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Guitar_freak

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So.. am I the only one here really feeling the impact on inflation? We can hardly make ends meet here in Quebec. Does anyone know any rumours about pay increases ?
 

Remius

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So.. am I the only one here really feeling the impact on inflation? We can hardly make ends meet here in Quebec. Does anyone know any rumours about pay increases ?
PSAC is currently negociating a pay increase. I suspect CAF pay will be tied to the results of that exercise whenever it comes to a conclusion. With PSAC talking strike action I doubt it will be resolved any time soon.
 

kev994

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PSAC is currently negociating a pay increase. I suspect CAF pay will be tied to the results of that exercise whenever it comes to a conclusion. With PSAC talking strike action I doubt it will be resolved any time soon.
TBs offer was a joke, so nothing coming anytime soon.
 

dapaterson

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I would expect patterns to roughly parallel VIA Rail, a Crown corporation. In their new collective agreement a 5.5% wage increase in 2022, a 3.5% increase in 2023, and a 2.5% increase in 2024.


Normally, The GoC finds low-hanging fruit in a few smaller unions, and uses those settlements as a tool to convince other unions to settle for the same. Or groups like PIPSC, ACFO or others settle with the understanding that if PSAC gets more, they will as well - leaving PSAC to fight, and possibly strike, while they benefit.
 

ueo

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I would expect patterns to roughly parallel VIA Rail, a Crown corporation. In their new collective agreement a 5.5% wage increase in 2022, a 3.5% increase in 2023, and a 2.5% increase in 2024.


Normally, The GoC finds low-hanging fruit in a few smaller unions, and uses those settlements as a tool to convince other unions to settle for the same. Or groups like PIPSC, ACFO or others settle with the understanding that if PSAC gets more, they will as well - leaving PSAC to fight, and possibly strike, while they benefit.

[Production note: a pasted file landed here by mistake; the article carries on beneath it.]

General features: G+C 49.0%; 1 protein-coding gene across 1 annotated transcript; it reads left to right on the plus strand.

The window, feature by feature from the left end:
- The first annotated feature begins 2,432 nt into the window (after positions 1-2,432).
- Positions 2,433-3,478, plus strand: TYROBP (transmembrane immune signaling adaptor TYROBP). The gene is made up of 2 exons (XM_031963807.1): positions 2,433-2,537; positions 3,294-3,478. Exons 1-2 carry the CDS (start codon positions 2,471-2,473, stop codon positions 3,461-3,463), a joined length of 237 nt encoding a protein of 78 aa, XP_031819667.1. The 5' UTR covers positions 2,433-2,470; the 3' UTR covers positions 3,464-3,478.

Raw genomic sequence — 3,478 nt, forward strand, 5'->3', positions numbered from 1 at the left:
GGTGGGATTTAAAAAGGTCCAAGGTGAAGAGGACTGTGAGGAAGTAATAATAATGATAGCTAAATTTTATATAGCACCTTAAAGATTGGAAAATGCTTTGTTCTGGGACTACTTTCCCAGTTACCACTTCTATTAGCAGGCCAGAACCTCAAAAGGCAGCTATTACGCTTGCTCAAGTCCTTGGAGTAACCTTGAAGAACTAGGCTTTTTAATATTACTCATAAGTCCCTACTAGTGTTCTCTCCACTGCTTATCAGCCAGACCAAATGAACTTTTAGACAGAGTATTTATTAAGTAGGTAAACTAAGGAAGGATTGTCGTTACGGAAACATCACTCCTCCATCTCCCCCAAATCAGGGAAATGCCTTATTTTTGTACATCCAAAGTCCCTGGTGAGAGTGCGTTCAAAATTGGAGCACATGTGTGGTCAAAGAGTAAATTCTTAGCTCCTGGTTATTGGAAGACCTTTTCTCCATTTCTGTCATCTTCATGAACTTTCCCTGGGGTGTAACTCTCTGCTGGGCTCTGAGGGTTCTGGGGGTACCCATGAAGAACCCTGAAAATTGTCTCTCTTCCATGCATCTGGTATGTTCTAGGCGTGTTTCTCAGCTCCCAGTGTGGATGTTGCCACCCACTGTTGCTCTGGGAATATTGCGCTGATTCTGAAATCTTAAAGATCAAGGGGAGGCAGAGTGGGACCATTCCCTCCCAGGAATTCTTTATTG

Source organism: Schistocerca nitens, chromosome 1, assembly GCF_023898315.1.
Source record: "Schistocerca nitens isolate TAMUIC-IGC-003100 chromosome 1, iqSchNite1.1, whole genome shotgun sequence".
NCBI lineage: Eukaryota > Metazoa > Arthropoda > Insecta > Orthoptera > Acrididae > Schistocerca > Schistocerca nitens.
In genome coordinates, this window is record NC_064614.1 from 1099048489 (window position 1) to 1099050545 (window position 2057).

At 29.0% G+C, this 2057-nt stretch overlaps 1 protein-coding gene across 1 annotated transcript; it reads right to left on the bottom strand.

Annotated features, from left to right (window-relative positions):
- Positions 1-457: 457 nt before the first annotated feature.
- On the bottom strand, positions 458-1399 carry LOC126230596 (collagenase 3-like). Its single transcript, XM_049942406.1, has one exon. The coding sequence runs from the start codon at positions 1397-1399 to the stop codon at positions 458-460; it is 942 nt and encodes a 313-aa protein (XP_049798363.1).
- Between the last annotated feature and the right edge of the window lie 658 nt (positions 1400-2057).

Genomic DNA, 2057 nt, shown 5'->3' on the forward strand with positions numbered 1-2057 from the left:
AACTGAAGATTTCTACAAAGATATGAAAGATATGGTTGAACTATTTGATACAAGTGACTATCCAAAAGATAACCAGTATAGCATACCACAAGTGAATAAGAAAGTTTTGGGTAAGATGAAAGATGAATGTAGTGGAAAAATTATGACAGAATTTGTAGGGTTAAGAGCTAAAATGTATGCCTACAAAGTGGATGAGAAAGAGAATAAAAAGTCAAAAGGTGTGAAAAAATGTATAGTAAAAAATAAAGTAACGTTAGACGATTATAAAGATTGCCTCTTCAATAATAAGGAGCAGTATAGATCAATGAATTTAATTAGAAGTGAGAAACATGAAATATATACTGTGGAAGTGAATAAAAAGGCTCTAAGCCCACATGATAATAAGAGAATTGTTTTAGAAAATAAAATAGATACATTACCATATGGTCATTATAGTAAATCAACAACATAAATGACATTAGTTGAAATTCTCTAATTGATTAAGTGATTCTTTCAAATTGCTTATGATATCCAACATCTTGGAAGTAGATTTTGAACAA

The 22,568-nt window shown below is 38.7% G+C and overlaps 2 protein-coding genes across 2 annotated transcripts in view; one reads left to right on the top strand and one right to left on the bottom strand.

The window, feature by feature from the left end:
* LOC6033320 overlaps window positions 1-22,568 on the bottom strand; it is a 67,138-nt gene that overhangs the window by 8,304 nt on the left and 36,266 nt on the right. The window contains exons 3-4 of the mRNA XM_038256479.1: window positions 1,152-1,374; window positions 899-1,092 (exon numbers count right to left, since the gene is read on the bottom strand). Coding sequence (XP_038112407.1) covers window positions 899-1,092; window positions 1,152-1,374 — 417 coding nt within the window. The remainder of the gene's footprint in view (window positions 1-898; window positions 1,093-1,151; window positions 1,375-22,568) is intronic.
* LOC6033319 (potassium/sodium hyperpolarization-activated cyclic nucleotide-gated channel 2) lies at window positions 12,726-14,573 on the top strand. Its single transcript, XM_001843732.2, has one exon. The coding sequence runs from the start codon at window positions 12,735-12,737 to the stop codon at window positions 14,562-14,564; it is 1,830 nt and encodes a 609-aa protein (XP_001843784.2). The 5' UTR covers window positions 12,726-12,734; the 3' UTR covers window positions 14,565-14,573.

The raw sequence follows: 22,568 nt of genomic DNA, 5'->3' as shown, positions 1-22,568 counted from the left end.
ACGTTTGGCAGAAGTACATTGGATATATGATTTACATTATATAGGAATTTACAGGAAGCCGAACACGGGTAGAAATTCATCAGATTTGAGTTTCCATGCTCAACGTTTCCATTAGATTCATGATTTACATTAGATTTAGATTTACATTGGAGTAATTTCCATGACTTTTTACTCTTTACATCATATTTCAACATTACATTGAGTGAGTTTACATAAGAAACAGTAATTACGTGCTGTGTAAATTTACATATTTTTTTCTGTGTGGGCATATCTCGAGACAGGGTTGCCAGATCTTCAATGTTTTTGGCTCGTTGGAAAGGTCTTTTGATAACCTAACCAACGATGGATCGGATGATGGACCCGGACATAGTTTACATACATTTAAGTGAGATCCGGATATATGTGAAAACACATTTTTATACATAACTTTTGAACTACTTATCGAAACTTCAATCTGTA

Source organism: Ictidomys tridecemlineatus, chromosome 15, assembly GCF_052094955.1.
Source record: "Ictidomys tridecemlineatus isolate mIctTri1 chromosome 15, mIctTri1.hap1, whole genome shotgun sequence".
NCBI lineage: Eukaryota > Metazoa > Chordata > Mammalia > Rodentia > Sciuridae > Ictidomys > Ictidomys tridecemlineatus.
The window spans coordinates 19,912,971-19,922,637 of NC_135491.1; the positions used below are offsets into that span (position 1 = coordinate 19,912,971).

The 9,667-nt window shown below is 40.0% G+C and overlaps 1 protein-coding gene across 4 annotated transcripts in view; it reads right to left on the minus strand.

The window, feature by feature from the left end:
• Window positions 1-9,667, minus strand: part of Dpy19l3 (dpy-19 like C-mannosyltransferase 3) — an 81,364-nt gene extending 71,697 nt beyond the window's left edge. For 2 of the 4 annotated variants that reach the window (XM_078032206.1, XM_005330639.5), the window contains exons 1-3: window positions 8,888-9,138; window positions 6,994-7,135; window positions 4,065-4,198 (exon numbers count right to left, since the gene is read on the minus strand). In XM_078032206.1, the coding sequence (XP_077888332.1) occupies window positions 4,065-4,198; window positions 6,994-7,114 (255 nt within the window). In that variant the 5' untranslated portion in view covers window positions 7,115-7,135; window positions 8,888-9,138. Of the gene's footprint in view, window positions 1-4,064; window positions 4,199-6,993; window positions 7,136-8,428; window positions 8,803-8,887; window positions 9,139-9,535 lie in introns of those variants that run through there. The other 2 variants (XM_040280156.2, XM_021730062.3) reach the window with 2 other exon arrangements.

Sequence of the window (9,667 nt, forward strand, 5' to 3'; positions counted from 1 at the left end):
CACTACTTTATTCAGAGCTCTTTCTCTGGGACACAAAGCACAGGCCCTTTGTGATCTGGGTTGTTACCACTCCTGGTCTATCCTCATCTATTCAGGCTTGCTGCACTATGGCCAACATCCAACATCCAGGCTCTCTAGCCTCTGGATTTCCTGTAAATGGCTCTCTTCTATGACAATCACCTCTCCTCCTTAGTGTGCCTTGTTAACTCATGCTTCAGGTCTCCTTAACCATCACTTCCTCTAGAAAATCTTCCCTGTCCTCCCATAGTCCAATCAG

Anything on pensions?
 

rmc_wannabe

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All Canadians are feeling the pinch of inflation, not just CAF members.
I will agree, however, unlike most Canadians, we have no recourse with our employer if wages don't keep up with inflation. Apart from releasing, we have no action to take, no one at the table when bargaining occurs, and are kept in the dark completely until the CANFORGEN drops.

I can understand the frustration of being on someone else's timetable and then picking up the scraps.
 

dapaterson

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Anything on pensions?
Any material changes to CAF pensions would require either amendments to the CFSA (an act of Parliament), amendments to its related regulations by the Governor in Council, or both.

I'm not certain whether the CFSA regulations are subject to prepublication or not.
 

kev994

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Any material changes to CAF pensions would require either amendments to the CFSA (an act of Parliament), amendments to its related regulations by the Governor in Council, or both.

I'm not certain whether the CFSA regulations are subject to prepublication or not.
There’s no appetite whatsoever to reopen the pension plan. Everyone seems to admit that the switch to 25 was a terrible decision but they’re terrified that if they reopen it we’ll lose the DB part of it.